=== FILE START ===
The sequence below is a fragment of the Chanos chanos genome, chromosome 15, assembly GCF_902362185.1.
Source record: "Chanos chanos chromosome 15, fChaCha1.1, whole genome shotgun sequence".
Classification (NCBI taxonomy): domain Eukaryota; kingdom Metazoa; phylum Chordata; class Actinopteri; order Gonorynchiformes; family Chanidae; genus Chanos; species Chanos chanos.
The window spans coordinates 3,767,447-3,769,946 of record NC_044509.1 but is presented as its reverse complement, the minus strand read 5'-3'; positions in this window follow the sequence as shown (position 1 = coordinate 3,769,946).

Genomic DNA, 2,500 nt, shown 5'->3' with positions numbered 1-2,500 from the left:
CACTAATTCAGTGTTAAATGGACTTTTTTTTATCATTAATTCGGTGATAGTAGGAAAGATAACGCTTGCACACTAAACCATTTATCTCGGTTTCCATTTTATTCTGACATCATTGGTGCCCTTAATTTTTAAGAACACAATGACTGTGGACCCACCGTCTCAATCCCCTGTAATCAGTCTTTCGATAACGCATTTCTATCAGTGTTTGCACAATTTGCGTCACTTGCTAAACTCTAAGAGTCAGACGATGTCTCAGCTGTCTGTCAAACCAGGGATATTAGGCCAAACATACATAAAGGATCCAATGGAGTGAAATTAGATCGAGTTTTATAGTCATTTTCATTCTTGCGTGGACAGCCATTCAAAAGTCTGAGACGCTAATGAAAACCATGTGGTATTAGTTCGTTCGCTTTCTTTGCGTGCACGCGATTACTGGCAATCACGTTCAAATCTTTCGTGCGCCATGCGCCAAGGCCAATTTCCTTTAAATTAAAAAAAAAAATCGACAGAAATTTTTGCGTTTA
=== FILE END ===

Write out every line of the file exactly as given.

The sequence below is a fragment of the Chanos chanos genome, chromosome 15, assembly GCF_902362185.1.
Source record: "Chanos chanos chromosome 15, fChaCha1.1, whole genome shotgun sequence".
Classification (NCBI taxonomy): domain Eukaryota; kingdom Metazoa; phylum Chordata; class Actinopteri; order Gonorynchiformes; family Chanidae; genus Chanos; species Chanos chanos.
The window spans coordinates 3,767,447-3,769,946 of record NC_044509.1 but is presented as its reverse complement, the minus strand read 5'-3'; positions in this window follow the sequence as shown (position 1 = coordinate 3,769,946).

Genomic DNA, 2,500 nt, shown 5'->3' with positions numbered 1-2,500 from the left:
CACTAATTCAGTGTTAAATGGACTTTTTTTTATCATTAATTCGGTGATAGTAGGAAAGATAACGCTTGCACACTAAACCATTTATCTCGGTTTCCATTTTATTCTGACATCATTGGTGCCCTTAATTTTTAAGAACACAATGACTGTGGACCCACCGTCTCAATCCCCTGTAATCAGTCTTTCGATAACGCATTTCTATCAGTGTTTGCACAATTTGCGTCACTTGCTAAACTCTAAGAGTCAGACGATGTCTCAGCTGTCTGTCAAACCAGGGATATTAGGCCAAACATACATAAAGGATCCAATGGAGTGAAATTAGATCGAGTTTTATAGTCATTTTCATTCTTGCGTGGACAGCCATTCAAAAGTCTGAGACGCTAATGAAAACCATGTGGTATTAGTTCGTTCGCTTTCTTTGCGTGCACGCGATTACTGGCAATCACGTTCAAATCTTTCGTGCGCCATGCGCCAAGGCCAATTTCCTTTAAATTAAAAAAAAAAATCGACAGAAATTTTTGCGTTTA